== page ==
The death toll rose to 25 on Monday as rescue efforts continued to find those unaccounted for after torrential rain hit southwestern Japan last week, with more than 20 people still missing.

A total of around 2,000 Self-Defense Forces members, firefighters and others were engaged in rescue work in Fukuoka Prefecture's Asakura, one of the hardest-hit areas in the calamity.

About 120 people including elderly citizens are still marooned in disaster-stricken sites in Fukuoka and Oita prefectures following Wednesday's disaster, while over 1,800 people remain in evacuation centers, the prefectural governments said.

GALLERY: Torrential rain batters southwestern Japan

VIDEO: Drone footage shows extent of flooding in Kyushu

Among them, 78-year-old Yoshihide Sasaki said he is suffering from constipation after five days in a shelter. "Living as an evacuee is unbearable for an elderly person. Since my teeth are bad, I want to eat something soft."

According to the Japan Meteorological Agency, heavy rain is predicted in some areas in northern Kyushu through Tuesday due to the influence of a rain front.

A village in Fukuoka Prefecture, Toho, where more than 40 houses were destroyed, said Monday it will construct temporary housing for people affected by the disaster.

The Asakura city government also began studying a similar plan, while the Hita city government in Oita Prefecture plans to provide free public housing for them.

The Fukuoka prefectural government identified a 79-year-old man from Asakura as a new torrential rain victim. He was among the five whose bodies were discovered in the Ariake Sea on Saturday, surrounded by Kumamoto and other prefectures and situated several tens of kilometers from the disaster-stricken area.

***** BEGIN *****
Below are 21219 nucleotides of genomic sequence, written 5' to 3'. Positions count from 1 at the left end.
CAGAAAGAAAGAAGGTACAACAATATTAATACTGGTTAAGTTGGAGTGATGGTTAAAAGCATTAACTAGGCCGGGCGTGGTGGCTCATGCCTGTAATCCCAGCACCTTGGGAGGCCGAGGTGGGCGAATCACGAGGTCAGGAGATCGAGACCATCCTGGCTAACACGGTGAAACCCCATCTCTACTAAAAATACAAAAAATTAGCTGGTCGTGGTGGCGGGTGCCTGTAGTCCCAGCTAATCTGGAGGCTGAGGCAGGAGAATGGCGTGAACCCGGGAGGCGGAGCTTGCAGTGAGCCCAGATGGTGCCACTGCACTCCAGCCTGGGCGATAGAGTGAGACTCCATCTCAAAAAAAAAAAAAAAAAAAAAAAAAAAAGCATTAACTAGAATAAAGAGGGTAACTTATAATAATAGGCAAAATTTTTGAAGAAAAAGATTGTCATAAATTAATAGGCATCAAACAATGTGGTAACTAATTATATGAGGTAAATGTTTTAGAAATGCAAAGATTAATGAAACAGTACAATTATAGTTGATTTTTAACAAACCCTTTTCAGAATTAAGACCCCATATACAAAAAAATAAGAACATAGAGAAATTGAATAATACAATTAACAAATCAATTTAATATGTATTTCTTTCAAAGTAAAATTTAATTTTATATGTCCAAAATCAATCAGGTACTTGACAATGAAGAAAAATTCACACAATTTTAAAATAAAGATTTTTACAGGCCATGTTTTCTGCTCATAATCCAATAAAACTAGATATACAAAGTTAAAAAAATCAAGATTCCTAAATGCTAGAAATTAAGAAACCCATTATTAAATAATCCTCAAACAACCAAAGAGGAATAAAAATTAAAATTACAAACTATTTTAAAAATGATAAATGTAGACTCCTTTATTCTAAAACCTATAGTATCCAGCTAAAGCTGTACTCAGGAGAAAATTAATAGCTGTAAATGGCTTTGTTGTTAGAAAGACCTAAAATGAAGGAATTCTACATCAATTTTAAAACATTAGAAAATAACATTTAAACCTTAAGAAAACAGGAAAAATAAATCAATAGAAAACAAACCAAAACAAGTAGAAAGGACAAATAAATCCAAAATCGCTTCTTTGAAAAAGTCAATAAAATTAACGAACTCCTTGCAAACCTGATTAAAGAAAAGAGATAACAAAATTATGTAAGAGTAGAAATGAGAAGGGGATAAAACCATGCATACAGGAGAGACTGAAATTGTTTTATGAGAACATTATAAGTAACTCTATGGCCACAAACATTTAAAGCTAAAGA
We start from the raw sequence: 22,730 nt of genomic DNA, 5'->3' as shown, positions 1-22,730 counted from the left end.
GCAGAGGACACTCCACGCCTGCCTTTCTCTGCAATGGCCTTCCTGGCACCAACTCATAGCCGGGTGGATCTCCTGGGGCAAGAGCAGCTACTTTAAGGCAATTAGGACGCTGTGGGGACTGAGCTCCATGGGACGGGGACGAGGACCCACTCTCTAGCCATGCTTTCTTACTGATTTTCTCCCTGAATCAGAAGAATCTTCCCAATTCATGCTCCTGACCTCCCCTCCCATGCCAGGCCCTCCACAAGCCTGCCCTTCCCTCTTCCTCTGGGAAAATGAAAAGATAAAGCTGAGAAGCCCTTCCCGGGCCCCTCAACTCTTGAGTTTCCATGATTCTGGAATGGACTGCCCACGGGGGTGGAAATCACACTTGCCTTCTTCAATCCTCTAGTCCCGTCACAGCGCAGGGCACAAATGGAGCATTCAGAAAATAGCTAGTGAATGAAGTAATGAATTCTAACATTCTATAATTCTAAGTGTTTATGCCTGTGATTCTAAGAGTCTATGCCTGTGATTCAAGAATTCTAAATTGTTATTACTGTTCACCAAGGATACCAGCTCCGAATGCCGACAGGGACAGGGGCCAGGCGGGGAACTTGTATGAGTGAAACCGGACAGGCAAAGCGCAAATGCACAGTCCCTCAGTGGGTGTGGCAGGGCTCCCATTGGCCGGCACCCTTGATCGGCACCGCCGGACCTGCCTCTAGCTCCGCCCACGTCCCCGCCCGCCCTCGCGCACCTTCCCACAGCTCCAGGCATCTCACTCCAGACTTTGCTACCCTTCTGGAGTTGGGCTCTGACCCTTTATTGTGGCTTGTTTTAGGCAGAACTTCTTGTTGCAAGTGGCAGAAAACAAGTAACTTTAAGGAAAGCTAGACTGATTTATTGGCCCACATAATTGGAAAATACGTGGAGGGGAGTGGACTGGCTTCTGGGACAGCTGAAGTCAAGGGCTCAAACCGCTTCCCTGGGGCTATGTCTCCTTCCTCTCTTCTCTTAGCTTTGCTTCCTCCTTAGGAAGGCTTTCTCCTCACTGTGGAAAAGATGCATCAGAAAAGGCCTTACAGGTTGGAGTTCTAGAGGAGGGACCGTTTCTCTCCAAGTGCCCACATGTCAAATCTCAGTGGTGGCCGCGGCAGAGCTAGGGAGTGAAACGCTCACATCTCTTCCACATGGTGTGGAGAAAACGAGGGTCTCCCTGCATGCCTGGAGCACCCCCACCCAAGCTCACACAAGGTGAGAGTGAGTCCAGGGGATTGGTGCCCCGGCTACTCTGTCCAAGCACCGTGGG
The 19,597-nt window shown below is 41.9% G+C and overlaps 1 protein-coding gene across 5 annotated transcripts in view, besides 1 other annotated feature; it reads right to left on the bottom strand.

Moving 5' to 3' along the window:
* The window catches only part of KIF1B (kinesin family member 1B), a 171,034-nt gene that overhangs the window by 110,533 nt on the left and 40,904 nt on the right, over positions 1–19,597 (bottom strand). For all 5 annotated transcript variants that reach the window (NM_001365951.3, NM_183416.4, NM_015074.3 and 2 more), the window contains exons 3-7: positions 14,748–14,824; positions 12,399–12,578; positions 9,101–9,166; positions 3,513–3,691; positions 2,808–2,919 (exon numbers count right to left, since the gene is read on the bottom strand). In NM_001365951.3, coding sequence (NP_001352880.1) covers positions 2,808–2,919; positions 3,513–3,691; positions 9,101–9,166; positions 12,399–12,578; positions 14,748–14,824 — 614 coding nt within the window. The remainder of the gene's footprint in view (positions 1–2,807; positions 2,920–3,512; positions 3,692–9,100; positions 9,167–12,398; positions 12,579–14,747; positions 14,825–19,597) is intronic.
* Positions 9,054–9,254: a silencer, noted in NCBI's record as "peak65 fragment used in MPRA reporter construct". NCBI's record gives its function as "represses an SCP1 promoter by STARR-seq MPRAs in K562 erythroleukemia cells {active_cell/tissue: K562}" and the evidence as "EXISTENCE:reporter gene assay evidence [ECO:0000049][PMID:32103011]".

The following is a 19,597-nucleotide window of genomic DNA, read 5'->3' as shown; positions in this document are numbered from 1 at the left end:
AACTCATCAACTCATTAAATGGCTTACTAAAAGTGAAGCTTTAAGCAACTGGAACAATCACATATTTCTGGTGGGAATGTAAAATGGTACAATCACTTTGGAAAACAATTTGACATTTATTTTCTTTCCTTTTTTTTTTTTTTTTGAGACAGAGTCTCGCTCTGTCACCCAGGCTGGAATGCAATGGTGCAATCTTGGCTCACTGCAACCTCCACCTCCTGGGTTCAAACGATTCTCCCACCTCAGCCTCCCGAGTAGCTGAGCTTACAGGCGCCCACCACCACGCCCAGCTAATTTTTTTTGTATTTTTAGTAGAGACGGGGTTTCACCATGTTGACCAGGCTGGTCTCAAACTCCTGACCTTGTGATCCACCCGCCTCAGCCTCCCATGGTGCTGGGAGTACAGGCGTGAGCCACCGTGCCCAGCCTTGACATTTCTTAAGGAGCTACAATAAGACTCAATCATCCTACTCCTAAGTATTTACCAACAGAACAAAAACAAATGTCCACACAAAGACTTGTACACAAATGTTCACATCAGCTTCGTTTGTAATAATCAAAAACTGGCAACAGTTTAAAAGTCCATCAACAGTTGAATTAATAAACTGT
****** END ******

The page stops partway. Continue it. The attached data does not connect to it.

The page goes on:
Since areas along the Chikugo River flowing into the sea include those hit hard by the heavy rain, the bodies may have been washed downstream.

Some schools in the affected area decided to cut short the first semester and move up the start of summer vacation by around 10 days as students face difficulty in commuting to school.

Koki Tokunaga, an 11-year-old who attends elementary school in Asakura, said, "I feel tired because I was cleaning up the mud from the road in front of my house with my family."

At a junior high school in Asakura, around 160 students gathered for a ceremony to mark the end of the semester and offered a moment of silence.

The school principal, Mitsuru Sakai, told the students, "We have learned the importance of everyday life. We can't just be distressed. There may be painful, sad and hard times but let's look up and work hard for reconstruction and renewal efforts."

Volunteers from within and beyond Fukuoka Prefecture started to gather in Asakura to help remove sand and soil from houses following the disaster.

A public official in his 30s said he took a day off from his work and came from Hiroshima Prefecture in western Japan to help out. "Kyushu is my home. It's not just someone else's problem," the Oita native said. Kyushu is the name of the southwestern main island that includes Fukuoka and Oita.